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Board game way to walk ancient land
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A trivial pursuit style board game is changing the way teacher trainees think about early New Zealand contact history.

It’s the work of Ruth Lemon from Ngāpuhi, a professional teaching fellow at the University of Auckland’s education faculty, and learning designer Richard Durham.

The game is called Hohi 1816, after the first school in the Bay of Islands, which Ms Lemon says was not strictly a missionary school but one requested by tangata whenua based on 20 years of interactions and learning about what Europeans may have had to offer.

It drew extensively on the work on early schooling done by Professors Alison Jones and Kuni Jenkins.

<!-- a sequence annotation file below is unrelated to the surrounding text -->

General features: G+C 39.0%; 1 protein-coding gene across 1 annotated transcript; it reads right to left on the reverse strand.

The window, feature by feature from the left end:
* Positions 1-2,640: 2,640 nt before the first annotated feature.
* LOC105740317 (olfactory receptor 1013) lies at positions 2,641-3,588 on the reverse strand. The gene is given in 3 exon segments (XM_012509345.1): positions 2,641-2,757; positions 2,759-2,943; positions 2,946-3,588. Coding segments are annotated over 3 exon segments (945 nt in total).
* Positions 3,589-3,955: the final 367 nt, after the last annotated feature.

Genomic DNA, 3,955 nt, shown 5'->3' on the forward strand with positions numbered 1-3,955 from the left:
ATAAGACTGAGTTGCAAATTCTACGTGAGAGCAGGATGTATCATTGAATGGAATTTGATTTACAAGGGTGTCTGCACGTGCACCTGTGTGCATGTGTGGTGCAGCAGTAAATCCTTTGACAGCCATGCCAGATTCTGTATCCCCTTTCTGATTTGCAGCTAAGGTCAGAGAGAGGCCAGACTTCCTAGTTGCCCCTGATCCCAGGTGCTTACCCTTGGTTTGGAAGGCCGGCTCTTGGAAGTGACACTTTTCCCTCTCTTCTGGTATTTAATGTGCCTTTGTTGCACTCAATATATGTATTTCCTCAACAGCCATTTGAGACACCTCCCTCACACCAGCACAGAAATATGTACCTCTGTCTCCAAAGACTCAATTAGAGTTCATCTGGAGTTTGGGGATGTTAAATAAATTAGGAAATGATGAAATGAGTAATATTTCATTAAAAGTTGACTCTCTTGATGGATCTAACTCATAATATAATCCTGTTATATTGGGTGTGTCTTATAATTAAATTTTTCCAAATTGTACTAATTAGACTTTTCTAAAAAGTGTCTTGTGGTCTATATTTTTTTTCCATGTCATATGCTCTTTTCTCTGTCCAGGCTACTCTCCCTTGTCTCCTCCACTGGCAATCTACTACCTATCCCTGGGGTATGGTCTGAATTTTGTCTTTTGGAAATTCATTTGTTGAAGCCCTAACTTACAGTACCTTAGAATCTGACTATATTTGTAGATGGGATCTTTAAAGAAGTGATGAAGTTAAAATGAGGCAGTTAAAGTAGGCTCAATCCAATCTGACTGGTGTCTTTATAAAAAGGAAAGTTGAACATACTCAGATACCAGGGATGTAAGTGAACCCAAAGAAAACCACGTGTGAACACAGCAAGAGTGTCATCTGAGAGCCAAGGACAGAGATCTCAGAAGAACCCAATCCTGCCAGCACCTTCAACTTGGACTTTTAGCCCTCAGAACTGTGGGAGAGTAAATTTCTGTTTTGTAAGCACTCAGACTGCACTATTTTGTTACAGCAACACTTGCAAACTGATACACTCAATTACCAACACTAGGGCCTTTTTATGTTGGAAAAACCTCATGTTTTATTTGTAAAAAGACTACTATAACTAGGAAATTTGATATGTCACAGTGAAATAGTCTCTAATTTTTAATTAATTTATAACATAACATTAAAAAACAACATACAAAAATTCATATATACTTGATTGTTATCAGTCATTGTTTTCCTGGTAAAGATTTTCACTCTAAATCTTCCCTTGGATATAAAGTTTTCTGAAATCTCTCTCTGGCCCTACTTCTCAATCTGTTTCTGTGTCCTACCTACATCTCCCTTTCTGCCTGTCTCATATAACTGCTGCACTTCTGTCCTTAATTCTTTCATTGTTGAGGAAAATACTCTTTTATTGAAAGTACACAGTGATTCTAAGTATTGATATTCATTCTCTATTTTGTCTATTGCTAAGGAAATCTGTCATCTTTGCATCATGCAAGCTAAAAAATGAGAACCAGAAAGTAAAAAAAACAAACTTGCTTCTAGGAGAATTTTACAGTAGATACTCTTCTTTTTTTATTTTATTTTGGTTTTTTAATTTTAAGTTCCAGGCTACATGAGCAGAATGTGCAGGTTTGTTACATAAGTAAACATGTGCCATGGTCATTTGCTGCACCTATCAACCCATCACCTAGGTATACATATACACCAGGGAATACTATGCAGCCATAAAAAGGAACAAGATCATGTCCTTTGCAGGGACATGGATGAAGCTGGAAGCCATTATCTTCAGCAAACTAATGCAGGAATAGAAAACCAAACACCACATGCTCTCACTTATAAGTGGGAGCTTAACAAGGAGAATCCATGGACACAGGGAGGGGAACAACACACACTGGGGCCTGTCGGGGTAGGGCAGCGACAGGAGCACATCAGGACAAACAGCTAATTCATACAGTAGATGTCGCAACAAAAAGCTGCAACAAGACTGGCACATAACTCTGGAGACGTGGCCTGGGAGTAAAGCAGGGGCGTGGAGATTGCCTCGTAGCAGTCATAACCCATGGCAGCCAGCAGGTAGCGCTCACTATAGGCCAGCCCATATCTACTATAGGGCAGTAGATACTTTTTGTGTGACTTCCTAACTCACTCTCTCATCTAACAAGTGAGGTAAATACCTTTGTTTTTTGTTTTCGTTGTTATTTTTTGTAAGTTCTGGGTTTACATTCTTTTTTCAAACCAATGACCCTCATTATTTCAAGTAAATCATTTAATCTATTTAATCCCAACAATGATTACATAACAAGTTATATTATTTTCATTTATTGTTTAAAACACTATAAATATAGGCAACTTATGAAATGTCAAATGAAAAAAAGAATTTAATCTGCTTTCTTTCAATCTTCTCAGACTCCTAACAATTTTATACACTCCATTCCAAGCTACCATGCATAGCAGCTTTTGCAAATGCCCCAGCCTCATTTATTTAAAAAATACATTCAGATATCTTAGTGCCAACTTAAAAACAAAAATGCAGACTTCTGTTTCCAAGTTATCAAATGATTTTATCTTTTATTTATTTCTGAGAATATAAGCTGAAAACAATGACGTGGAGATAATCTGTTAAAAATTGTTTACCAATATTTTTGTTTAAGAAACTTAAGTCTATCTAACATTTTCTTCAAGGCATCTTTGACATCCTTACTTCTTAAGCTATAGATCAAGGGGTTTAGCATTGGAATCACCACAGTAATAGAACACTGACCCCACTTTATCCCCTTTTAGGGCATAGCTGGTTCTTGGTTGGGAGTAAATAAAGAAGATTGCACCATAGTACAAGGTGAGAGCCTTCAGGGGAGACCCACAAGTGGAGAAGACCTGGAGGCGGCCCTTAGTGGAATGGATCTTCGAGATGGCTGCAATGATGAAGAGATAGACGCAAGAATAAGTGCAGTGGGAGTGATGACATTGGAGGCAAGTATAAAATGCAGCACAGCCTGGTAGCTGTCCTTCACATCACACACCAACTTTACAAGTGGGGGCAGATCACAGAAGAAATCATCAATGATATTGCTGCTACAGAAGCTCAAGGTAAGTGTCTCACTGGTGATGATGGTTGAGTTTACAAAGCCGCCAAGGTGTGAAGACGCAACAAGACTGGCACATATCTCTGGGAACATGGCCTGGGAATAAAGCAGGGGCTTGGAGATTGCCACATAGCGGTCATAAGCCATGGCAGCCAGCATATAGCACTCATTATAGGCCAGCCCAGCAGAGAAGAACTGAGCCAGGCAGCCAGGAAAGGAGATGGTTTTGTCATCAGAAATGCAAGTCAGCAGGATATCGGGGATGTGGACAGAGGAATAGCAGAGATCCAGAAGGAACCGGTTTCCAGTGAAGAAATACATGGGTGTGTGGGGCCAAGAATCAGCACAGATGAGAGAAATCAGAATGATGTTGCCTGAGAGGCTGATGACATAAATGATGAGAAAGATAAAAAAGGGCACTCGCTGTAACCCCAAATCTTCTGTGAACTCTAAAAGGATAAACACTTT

"There was a lot of reading. There was the need to walk the land. The story is connected with Rangihaua in the Bay of Islands and so it belongs with the people of Ngāti Torehina. The early chapters reach out a bit to Matauri Bay so it belongs to the hapū of Ngāpuhi and Ngare Raumati," Ms Lemon says.

It takes about 45 minutes to complete each chapter of the game as the players work together to travel in their minds to historical locations, explore them, and engage with historical characters, along the way picking up words and ideas in te reo Māori.

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